Be a Light with the Ghostlight Project



While many are celebrating the inauguration of our new President this week, others fear that it will be a dark time for many, especially some minority or disempowered populations.  The theater community is inviting people to show their support for ALL people by participating in The Ghostlight Project.

A ghost light is a term used in theaters for a single light on the stage left shining all night once the theater is shut down.  It has a practical purpose; it allows the first person to enter the theater to see while crossing the stage to turn on the lights.  However, it also has a superstitious connotation; it is supposed to appease the ghost or ghosts that are supposed to live in any theater of a decent age.

The Ghostlight Project is a program that marks participating theaters as “brave spaces.”  The group defines a “brave space” as a place where:

  • It is safe to be who you are, regardless of race, class, religion, country of origin, immigration status, (dis)ability, age, gender identity, or sexual orientation.
  • Diverse opinions, dissent, and argument are not only tolerated, but invited.
  • Active listening and courageous exchange are fundamental values.
  • Collective action, activism, and community engagement, both within and outside the walls of the theater, are cultivated, encouraged, and supported.

For their inaugural event, theaters from Broadway to small community performances spaces are hosting a collective “Be the Light” event.  On January 19 at 5:30 local time, close to 600 performing spaces (many representing multiple arts organizations) in all 50 states and the District of Columbia will have all participants simultaneously turn on a light they are holding as a symbol of their “pledge to stand for and protect the values of inclusion, participation, and compassion for everyone–regardless of race, class, religion, country of origin, immigration status, (dis)ability, age, gender identity, or sexual orientation.”  The idea is that the theater community, with its longstanding history of pushing the boundaries about who should be allowed to participate in the American dream, will continue to shine as a beacon of light against any form of intolerance.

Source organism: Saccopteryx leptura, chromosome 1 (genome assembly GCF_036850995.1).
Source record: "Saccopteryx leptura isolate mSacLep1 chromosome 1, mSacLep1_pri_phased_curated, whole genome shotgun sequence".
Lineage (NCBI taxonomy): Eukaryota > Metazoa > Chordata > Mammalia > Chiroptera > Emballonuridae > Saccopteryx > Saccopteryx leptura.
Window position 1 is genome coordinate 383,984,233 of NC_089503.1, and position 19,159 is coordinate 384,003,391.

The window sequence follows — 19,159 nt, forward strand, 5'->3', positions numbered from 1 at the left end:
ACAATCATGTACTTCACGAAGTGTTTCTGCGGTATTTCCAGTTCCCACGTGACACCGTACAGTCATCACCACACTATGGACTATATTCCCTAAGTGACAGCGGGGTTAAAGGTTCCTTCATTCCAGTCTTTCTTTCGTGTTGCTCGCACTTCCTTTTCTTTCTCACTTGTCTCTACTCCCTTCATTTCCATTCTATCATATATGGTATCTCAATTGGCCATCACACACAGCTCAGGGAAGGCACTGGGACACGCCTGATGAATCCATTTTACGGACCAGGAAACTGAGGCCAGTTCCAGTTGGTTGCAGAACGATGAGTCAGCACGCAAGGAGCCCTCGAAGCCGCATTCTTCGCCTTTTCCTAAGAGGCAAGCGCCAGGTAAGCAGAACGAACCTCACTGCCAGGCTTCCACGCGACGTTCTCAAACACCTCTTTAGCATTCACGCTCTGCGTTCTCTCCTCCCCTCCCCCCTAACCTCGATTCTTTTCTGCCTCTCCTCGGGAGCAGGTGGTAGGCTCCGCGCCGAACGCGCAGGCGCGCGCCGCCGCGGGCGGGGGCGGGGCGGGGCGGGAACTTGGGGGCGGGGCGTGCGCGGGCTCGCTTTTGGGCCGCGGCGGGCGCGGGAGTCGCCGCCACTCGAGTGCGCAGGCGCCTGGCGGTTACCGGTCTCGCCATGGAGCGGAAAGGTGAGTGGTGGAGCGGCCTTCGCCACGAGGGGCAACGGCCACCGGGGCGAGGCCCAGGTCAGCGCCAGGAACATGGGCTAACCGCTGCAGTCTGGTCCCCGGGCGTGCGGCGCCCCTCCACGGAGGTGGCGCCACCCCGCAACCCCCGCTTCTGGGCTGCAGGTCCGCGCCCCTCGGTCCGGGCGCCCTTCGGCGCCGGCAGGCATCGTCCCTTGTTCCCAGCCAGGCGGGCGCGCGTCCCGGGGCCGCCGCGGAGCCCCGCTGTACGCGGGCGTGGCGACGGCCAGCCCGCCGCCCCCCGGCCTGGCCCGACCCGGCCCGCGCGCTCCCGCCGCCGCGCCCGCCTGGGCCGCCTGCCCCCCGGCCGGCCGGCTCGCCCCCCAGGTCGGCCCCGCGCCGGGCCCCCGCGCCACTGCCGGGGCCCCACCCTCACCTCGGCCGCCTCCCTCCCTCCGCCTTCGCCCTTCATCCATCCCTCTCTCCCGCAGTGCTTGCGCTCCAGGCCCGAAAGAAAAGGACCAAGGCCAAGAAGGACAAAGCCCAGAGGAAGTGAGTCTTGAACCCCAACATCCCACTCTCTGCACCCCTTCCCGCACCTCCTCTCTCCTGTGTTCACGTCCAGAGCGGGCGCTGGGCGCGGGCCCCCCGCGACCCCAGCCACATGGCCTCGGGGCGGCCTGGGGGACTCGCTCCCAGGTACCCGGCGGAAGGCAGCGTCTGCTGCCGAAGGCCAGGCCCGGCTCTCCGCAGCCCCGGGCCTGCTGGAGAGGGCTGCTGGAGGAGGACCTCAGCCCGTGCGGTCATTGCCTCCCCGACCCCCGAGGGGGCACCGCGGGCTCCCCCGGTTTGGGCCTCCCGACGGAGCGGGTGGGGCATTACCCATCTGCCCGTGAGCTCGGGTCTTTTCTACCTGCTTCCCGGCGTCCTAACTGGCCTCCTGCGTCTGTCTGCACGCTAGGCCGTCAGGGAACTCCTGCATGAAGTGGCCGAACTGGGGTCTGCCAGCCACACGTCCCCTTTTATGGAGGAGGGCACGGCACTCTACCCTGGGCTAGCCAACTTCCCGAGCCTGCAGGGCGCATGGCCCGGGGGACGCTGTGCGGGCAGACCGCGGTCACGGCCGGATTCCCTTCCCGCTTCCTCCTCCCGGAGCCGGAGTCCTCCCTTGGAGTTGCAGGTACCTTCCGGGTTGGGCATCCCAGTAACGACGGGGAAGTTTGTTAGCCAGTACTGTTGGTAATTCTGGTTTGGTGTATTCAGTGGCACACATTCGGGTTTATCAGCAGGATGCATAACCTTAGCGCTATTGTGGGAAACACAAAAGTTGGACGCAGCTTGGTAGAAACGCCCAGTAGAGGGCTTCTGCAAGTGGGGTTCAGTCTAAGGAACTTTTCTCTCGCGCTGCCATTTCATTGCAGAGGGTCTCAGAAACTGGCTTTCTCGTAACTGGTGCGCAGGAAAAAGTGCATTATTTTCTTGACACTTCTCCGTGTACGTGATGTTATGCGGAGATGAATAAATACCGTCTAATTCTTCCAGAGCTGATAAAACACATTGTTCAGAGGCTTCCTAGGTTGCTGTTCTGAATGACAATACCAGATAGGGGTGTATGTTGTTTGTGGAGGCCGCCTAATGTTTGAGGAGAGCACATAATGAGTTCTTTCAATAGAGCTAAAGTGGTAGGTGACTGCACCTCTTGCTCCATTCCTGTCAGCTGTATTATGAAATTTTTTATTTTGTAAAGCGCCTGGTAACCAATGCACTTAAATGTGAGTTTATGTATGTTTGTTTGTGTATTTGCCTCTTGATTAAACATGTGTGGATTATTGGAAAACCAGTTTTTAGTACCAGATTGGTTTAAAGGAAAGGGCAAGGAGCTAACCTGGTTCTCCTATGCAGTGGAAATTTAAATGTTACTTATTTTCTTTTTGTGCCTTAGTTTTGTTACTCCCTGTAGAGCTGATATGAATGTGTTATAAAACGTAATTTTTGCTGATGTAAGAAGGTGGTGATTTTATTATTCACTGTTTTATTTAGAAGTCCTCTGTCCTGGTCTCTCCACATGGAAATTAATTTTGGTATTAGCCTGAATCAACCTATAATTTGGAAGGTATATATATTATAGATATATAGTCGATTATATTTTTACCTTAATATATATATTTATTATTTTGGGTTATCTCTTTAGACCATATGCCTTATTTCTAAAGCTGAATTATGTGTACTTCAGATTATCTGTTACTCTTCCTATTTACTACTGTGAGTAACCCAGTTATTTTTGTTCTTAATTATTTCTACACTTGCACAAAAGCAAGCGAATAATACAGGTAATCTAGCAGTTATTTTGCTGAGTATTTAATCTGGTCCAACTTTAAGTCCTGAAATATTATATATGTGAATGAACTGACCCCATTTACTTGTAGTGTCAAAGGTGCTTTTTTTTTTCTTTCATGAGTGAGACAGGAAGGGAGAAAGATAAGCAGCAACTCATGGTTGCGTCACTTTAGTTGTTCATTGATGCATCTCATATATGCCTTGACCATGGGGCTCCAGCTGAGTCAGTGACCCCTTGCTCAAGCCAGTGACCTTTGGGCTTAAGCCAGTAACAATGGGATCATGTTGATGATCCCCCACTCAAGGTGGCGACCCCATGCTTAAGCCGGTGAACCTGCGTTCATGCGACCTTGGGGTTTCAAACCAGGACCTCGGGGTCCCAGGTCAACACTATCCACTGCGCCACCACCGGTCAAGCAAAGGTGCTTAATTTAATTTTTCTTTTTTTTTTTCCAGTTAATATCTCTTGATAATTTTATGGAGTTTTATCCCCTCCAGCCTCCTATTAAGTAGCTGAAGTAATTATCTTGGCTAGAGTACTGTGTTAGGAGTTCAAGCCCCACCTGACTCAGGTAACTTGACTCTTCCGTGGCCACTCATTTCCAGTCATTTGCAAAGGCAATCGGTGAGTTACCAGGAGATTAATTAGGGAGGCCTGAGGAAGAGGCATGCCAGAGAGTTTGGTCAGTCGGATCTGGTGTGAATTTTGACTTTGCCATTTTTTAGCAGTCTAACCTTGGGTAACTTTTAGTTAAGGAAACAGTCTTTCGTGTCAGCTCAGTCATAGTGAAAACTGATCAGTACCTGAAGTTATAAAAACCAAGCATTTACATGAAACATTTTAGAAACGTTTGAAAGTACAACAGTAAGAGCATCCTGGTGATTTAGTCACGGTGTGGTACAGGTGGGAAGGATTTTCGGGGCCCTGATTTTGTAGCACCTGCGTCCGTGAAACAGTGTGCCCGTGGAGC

While New York is the epicenter of this movement, with over 100 gathering announced, and California is close behind, my home state of North Carolina is hosting 10 events across the state.  Triangle residents (such as myself) have a choice of three places to participate:

  • Sonorous Road Productions, 209 Oberlin Road, Raleigh (near Cameron Village and North Carolina State University)–click here for details
  • Playmakers Repertory Theater, 250 Country Club Rd, Chapel Hill, NC 27599 (the professional theatre in residence at the University of North Carolina at Chapel Hill) –click here for details

However, if you live else where and are interested in attending a local event, you can find the list of participating institutions here.

One of my favorite sayings is that it is better to light a candle than to curse the darkness.     So here is one way you can add your own light for inclusion and acceptance.




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